Cam Cole: A distinguished career in golf writingWritten by Brad Ziemer/ Golf Canada
Cam Cole seems to have this retirement thing down pat.
“I am playing way more than I ever have in my life,” he says over the phone between rounds at his new home course, The Harvest, in Kelowna. “I am probably playing three or four times a week. The game has not become less a part of my life after retirement. It has become even bigger. I am enjoying that.”
For many years, so many Canadians enjoyed Cole’s beautifully crafted columns from golf’s major championships. By his count, Cole covered 66 majors, along with seven Ryder Cups and six Presidents Cups, nine (RBC) Canadian Opens and several (CP) Canadian Women’s Opens before retiring in December 2016 after an exemplary 41-year career as one of this country’s top sportswriters.
Cole is receiving Golf Canada’s Distinguished Service Award for his contribution to the game. He will receive that award at a June 4 ceremony at Bear Mountain Golf Club in Victoria. A round of golf will follow, which should suit Cole just fine.
“I don’t seem to be getting any better at it, but I still love it,” says Cole, a left-hander who boasts an eight handicap despite playing with a set of Ping Eye 2 irons that are 30 years old. “The Harvest has this reputation of being a really wide open, easy golf course. But scoring there for me seems really difficult. I have had a few rounds close to par, but then I’ve also had some 84s and 85s in there. It just depends, if you miss it in the wrong place you are still going to be struggling. And those greens are really slopey and tough.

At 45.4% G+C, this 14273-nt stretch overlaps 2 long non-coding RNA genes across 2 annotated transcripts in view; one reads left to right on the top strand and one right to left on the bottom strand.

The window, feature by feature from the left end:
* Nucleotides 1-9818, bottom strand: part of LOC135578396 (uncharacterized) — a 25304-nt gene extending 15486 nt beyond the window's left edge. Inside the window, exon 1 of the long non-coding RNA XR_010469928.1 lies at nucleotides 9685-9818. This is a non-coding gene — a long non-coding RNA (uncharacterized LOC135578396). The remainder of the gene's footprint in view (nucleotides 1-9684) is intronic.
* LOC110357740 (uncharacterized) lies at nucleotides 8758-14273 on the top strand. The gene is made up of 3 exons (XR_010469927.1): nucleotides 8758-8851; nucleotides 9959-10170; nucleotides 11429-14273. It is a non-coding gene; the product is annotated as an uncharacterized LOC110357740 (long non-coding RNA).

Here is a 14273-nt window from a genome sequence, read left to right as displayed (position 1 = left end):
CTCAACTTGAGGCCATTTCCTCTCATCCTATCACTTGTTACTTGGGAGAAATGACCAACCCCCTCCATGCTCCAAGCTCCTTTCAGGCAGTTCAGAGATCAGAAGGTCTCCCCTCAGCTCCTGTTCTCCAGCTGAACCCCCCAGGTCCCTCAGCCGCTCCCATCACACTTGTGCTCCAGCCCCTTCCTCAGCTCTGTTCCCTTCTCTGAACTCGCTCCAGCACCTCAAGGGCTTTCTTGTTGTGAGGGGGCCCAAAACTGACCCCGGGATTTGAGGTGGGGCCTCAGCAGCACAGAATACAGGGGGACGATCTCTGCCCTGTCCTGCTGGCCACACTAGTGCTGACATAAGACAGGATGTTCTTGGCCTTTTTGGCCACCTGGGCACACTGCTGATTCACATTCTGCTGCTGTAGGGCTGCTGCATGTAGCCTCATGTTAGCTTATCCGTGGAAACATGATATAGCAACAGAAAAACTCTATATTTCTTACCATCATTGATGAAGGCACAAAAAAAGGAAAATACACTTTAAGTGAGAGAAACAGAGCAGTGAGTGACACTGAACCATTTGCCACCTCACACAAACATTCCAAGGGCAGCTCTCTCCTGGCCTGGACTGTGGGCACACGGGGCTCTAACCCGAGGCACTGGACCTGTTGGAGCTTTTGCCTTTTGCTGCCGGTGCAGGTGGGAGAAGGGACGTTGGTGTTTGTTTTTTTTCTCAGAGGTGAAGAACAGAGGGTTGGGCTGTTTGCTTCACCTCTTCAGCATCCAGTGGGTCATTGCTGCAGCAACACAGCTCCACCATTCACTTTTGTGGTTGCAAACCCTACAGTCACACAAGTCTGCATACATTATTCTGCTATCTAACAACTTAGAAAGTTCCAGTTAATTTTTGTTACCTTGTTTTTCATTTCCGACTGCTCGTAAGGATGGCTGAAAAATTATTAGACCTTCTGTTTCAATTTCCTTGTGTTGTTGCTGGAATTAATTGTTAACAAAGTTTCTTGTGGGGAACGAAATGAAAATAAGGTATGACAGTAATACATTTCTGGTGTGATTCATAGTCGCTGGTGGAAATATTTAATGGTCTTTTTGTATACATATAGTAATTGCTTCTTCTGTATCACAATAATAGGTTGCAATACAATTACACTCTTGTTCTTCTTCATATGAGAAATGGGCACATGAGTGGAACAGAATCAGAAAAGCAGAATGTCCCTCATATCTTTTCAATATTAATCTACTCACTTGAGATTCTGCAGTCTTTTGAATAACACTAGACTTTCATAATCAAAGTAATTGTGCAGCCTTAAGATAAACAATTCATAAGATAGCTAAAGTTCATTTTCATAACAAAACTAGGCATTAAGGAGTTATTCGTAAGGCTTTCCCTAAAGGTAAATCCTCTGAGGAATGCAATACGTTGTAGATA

“I have enjoyed it there, there’s good group of guys to play with and it’s a very friendly kind of atmosphere.”
Cole, of course, covered much more than golf. He was a fixture at Stanley Cup playoffs, covered many world figure skating championships, Super Bowls and Grey Cups. He attended 16 Olympic Games.
But golf was perhaps his favourite assignment, in part for a selfish reason.
“I enjoyed golf more probably because they can’t play it at night,” Cole says. “As you know, deadlines are the least fun thing about the job. It is so much easier on the brain having a couple of minutes to think before you have to commit it to print. I think generally speaking it makes for better writing if you have some time to think and execute a line or a paragraph without having to just rush into it.”
Michael Farber, Cole’s longtime sportswriting colleague, worked alongside Cole at many big events and paid his friend the ultimate compliment in an interview from his Montreal home.
“I would rather read Cam Cole writing about golf than just about anybody writing about anything,” says Farber, a Sports Illustrated special contributor who also does essays for TSN.
“He is multi-talented and covered so many sports so well, but I think he was such a great golf writer because he was a such a great golfer, at least by the fairly low standards that we mortals have. He had a higher IQ for golf than most of the people writing about it.”
Cole has many great memories from all those golf majors he covered, but says Tiger Woods’ first and last major wins are among the most memorable.